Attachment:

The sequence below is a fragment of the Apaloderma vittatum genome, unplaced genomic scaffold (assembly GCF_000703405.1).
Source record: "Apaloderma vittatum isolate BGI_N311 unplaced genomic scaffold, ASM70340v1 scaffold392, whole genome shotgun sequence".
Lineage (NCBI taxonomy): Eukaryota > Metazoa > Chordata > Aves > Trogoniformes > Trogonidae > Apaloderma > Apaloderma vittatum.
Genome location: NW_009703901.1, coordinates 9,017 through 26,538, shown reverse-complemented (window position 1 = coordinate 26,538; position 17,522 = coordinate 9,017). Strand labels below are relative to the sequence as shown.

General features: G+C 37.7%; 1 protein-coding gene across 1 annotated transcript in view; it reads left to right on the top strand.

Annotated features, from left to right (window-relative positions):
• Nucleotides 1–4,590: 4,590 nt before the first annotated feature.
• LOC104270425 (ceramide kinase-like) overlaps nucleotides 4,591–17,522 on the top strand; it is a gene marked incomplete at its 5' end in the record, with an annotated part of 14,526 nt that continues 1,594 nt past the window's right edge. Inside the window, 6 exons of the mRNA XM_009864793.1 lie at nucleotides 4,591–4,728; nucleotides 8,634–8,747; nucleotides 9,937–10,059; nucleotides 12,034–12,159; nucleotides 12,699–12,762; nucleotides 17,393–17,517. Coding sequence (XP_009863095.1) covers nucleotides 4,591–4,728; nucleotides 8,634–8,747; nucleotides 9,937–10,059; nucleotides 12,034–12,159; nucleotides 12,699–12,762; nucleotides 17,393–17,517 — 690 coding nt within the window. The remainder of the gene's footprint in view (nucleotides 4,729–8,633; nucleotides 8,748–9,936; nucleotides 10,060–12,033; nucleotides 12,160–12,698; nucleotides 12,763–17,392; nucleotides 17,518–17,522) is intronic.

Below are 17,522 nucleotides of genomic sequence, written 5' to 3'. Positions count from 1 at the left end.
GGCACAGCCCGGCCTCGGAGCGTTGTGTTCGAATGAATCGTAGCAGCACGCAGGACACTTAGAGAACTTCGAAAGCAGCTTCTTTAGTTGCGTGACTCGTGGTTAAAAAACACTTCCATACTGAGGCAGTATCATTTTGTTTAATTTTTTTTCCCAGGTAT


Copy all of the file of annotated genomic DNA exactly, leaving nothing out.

The sequence below is a fragment of the Apaloderma vittatum genome, unplaced genomic scaffold (assembly GCF_000703405.1).
Source record: "Apaloderma vittatum isolate BGI_N311 unplaced genomic scaffold, ASM70340v1 scaffold392, whole genome shotgun sequence".
Lineage (NCBI taxonomy): Eukaryota > Metazoa > Chordata > Aves > Trogoniformes > Trogonidae > Apaloderma > Apaloderma vittatum.
Genome location: NW_009703901.1, coordinates 9,017 through 26,538, shown reverse-complemented (window position 1 = coordinate 26,538; position 17,522 = coordinate 9,017). Strand labels below are relative to the sequence as shown.

General features: G+C 37.7%; 1 protein-coding gene across 1 annotated transcript in view; it reads left to right on the top strand.

Annotated features, from left to right (window-relative positions):
• Nucleotides 1–4,590: 4,590 nt before the first annotated feature.
• LOC104270425 (ceramide kinase-like) overlaps nucleotides 4,591–17,522 on the top strand; it is a gene marked incomplete at its 5' end in the record, with an annotated part of 14,526 nt that continues 1,594 nt past the window's right edge. Inside the window, 6 exons of the mRNA XM_009864793.1 lie at nucleotides 4,591–4,728; nucleotides 8,634–8,747; nucleotides 9,937–10,059; nucleotides 12,034–12,159; nucleotides 12,699–12,762; nucleotides 17,393–17,517. Coding sequence (XP_009863095.1) covers nucleotides 4,591–4,728; nucleotides 8,634–8,747; nucleotides 9,937–10,059; nucleotides 12,034–12,159; nucleotides 12,699–12,762; nucleotides 17,393–17,517 — 690 coding nt within the window. The remainder of the gene's footprint in view (nucleotides 4,729–8,633; nucleotides 8,748–9,936; nucleotides 10,060–12,033; nucleotides 12,160–12,698; nucleotides 12,763–17,392; nucleotides 17,518–17,522) is intronic.

Below are 17,522 nucleotides of genomic sequence, written 5' to 3'. Positions count from 1 at the left end.
GGCACAGCCCGGCCTCGGAGCGTTGTGTTCGAATGAATCGTAGCAGCACGCAGGACACTTAGAGAACTTCGAAAGCAGCTTCTTTAGTTGCGTGACTCGTGGTTAAAAAACACTTCCATACTGAGGCAGTATCATTTTGTTTAATTTTTTTTCCCAGGTAT